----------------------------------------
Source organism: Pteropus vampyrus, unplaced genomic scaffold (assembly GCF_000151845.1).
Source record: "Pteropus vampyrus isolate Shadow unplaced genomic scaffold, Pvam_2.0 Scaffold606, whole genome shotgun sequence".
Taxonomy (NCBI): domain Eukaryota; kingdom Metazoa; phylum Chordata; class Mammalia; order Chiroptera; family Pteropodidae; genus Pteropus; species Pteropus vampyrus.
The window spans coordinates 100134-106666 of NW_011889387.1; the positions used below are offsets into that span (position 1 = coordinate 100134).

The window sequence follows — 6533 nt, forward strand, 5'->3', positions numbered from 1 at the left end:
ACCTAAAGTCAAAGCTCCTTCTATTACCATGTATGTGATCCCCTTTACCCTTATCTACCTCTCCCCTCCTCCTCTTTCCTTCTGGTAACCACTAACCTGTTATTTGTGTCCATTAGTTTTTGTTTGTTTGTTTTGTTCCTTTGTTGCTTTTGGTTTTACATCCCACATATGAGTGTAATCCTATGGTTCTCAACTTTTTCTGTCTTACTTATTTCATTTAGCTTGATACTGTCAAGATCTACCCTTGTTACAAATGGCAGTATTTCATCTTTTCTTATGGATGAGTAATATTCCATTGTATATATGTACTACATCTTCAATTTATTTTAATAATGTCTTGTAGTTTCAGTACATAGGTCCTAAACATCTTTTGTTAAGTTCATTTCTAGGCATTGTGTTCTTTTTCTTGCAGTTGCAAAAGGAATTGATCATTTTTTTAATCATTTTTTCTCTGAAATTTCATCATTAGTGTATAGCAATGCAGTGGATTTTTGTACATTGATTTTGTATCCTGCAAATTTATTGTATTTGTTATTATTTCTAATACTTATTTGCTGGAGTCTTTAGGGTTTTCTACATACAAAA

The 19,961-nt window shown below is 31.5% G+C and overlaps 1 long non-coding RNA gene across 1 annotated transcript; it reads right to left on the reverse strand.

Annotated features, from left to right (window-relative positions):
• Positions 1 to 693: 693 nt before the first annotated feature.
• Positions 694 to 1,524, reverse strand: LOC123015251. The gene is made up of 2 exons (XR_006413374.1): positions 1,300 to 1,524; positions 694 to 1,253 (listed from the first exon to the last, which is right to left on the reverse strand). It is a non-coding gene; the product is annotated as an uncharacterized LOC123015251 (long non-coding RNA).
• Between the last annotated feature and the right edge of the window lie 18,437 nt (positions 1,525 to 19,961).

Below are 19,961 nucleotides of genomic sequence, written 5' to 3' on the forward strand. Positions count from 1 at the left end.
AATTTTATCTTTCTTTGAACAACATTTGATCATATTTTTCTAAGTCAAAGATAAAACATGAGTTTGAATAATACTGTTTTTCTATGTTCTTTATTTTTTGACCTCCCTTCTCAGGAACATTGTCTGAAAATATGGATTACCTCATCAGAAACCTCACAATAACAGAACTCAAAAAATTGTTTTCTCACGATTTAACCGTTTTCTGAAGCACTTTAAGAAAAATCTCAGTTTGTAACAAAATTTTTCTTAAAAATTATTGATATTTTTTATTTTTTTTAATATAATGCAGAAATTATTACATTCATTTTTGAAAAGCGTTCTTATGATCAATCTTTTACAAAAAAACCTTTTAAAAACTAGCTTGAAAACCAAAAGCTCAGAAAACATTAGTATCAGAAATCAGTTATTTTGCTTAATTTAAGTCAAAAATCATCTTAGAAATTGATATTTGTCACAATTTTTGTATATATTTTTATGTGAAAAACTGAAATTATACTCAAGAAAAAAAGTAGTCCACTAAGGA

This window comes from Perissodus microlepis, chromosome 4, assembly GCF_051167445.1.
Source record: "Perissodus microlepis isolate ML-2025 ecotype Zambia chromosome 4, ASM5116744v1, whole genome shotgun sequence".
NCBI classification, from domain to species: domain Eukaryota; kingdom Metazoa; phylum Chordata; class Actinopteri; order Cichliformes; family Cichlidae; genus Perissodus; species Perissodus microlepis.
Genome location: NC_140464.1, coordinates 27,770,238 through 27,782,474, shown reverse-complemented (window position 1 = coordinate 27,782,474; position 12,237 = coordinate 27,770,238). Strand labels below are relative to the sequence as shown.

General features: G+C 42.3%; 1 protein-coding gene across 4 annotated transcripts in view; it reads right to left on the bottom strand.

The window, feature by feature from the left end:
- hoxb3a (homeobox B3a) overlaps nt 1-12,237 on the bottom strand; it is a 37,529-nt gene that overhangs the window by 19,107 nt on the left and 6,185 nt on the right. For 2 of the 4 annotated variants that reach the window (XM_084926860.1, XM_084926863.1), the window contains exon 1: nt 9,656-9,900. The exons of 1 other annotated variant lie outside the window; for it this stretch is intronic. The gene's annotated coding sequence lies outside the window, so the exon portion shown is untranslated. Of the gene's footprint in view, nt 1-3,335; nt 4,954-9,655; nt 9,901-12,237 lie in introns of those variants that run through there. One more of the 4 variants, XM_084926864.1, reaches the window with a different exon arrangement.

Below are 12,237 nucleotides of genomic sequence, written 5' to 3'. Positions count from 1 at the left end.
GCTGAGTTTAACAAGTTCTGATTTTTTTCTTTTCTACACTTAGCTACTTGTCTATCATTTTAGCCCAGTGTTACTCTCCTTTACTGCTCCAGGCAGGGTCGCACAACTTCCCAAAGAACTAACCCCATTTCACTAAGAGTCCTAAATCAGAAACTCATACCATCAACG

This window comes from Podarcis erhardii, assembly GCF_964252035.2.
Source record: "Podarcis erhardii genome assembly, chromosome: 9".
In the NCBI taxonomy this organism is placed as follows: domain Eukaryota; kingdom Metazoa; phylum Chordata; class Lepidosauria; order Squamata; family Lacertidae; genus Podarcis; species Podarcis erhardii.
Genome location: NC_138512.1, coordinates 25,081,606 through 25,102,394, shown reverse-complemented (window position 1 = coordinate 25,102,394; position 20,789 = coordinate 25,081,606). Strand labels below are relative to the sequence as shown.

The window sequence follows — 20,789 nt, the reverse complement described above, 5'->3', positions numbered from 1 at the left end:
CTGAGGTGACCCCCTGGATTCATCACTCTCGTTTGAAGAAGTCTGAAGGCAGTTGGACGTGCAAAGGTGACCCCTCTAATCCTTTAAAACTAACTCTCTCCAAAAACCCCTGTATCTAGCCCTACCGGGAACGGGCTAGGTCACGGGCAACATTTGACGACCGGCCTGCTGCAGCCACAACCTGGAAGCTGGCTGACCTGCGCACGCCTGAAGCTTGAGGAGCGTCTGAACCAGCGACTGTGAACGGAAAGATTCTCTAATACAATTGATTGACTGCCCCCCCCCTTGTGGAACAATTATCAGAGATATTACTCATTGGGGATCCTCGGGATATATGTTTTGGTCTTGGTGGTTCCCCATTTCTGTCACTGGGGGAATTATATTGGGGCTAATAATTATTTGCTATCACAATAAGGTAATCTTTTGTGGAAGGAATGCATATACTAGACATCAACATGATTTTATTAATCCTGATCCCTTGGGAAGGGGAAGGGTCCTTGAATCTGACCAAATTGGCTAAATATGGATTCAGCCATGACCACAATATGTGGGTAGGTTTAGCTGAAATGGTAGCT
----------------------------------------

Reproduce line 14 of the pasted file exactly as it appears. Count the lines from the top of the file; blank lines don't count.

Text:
This window comes from Perissodus microlepis, chromosome 4, assembly GCF_051167445.1.